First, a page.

The other main reason for doing this climb was that it would link up really nicely with the other climbs I had planned for a potentially epic day, namely Col de Peyresourde, the ski station of Peyragudes, and Col du Portillon, to form a really nice long 70+ mile loop with some serious climbing. 
 
To avoid repeating the previous clothing disaster, the plan was to bring all my layers and critically my waterproof gloves and booties. Extremities are last on the body's pecking order of where to send blood under cold conditions so I wanted to be as warm as possible with toasty fingers and toes.  
 
So off I went early in the morning. Luckily, the climb to Port de Balès starts right outside the B&B so there was literally no approach. Just head out the front door, ride up a few hundred meters North, then turn into one of the gazillion hamlets and start climbing! 

It was evident pretty quickly that this was not a bad decision; the views were just stunning..
yeah, mom.. I want my bedroom on the other side of the house!
Basically, you pass through these tiny villages on narrow roads with houses right up to the road, and then suddenly the houses give way to lush green forest and a beautiful stream running alongside... 

The camera doesn't do justice.. absolutely stunning views!
I was significantly happier today.. no rain so far + I brought all my layers
The neat thing about this climb is that they have put up signs every kilometer telling you the average gradient for the next K. The early parts are nothing terrible and I was able to maintain good rhythm going up these gentle grades. But that changed pretty quickly...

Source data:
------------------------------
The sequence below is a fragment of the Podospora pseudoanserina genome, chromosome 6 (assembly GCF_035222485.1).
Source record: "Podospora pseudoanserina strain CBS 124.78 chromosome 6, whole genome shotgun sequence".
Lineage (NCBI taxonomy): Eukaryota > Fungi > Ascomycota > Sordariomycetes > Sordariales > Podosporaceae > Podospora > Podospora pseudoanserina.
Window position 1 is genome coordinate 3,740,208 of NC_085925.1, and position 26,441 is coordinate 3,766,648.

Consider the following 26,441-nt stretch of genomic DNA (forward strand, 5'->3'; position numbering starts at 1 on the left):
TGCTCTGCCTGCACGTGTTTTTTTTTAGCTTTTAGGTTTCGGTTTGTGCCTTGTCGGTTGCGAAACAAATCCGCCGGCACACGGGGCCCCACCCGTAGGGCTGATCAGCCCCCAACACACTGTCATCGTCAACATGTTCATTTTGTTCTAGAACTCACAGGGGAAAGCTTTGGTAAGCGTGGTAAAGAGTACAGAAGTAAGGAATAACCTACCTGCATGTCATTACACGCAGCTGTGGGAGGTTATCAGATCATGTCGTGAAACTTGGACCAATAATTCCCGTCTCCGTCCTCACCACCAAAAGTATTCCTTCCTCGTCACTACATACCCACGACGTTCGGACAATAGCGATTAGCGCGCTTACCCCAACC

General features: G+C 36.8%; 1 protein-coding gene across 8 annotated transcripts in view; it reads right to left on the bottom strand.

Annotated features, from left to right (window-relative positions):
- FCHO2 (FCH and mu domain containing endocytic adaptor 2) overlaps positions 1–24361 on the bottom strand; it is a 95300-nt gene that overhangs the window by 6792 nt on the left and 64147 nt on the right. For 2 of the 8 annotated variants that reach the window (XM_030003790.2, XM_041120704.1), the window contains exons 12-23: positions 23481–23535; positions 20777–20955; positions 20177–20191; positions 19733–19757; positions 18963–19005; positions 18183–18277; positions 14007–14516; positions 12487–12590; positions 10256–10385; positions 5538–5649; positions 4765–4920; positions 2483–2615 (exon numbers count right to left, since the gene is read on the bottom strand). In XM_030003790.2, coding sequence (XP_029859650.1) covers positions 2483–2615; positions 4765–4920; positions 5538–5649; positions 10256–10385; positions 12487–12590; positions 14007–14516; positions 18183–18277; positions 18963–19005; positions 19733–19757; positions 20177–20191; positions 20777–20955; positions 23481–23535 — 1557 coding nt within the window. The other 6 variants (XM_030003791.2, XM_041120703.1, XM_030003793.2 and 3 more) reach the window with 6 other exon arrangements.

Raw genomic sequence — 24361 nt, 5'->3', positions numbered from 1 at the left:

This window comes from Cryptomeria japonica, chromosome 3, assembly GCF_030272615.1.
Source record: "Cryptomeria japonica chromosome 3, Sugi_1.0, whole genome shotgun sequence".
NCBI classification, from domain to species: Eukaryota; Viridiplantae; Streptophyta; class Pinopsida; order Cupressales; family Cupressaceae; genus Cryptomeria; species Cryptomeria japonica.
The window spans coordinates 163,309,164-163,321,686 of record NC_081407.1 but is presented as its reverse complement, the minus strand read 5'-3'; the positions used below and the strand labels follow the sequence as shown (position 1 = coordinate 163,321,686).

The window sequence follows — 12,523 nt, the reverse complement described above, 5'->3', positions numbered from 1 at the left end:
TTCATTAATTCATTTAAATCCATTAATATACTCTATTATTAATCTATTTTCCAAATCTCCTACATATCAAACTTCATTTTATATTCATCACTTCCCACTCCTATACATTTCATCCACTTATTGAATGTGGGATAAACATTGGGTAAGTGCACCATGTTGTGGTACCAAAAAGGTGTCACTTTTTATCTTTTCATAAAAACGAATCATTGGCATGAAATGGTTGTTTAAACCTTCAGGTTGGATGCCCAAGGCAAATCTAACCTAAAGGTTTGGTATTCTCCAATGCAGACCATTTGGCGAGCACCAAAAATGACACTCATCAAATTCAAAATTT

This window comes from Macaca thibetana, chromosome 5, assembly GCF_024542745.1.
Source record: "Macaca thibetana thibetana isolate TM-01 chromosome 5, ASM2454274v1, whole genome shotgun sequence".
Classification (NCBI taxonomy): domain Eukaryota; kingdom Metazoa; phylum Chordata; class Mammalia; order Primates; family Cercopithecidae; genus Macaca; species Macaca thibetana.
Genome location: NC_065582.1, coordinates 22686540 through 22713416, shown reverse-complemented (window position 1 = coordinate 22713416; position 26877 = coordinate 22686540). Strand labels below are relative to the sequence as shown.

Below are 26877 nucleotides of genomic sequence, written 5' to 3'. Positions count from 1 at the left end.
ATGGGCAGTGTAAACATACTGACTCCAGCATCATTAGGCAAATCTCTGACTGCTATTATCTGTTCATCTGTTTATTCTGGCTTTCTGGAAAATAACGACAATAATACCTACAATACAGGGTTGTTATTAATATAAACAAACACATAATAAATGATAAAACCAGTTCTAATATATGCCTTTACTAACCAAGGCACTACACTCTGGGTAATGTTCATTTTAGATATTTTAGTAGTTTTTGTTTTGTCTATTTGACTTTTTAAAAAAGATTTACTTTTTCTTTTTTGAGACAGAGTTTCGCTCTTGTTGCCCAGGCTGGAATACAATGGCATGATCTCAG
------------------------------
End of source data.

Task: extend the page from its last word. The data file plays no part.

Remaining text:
Doesn't look too hard now does it?
oh wait... gulp!
Despite the difficulty of the climb, the fact that I was climbing the same roads professionals race on gave me extra motivation. Indeed, paint markings like this all along the route made me stomp on the pedals a few times here and there... 
This one made me chuckle
Soon, the forest gave way to open jaw-dropping valley scenery, with a tiny road snaking its way upward
Climbing higher
and higher
through some seriously narrow roads with big drop offs!
Here I stopped to take in the scenery, eat some food, and make the following short video:

video

Sufficiently fueled up, I kept plugging away through rocks and snow
They did warn me about this...
but I was undeterred.. where there's a will there's a way :)
Very soon, I found myself in the general vicinity of Schleck's chain drop. Now I understood the state of panic he must have been in. The road is so narrow that it would have been impossible for his team car and mechanic to get to him quickly, all the while senor Contador was busy attacking and taking time in chunks..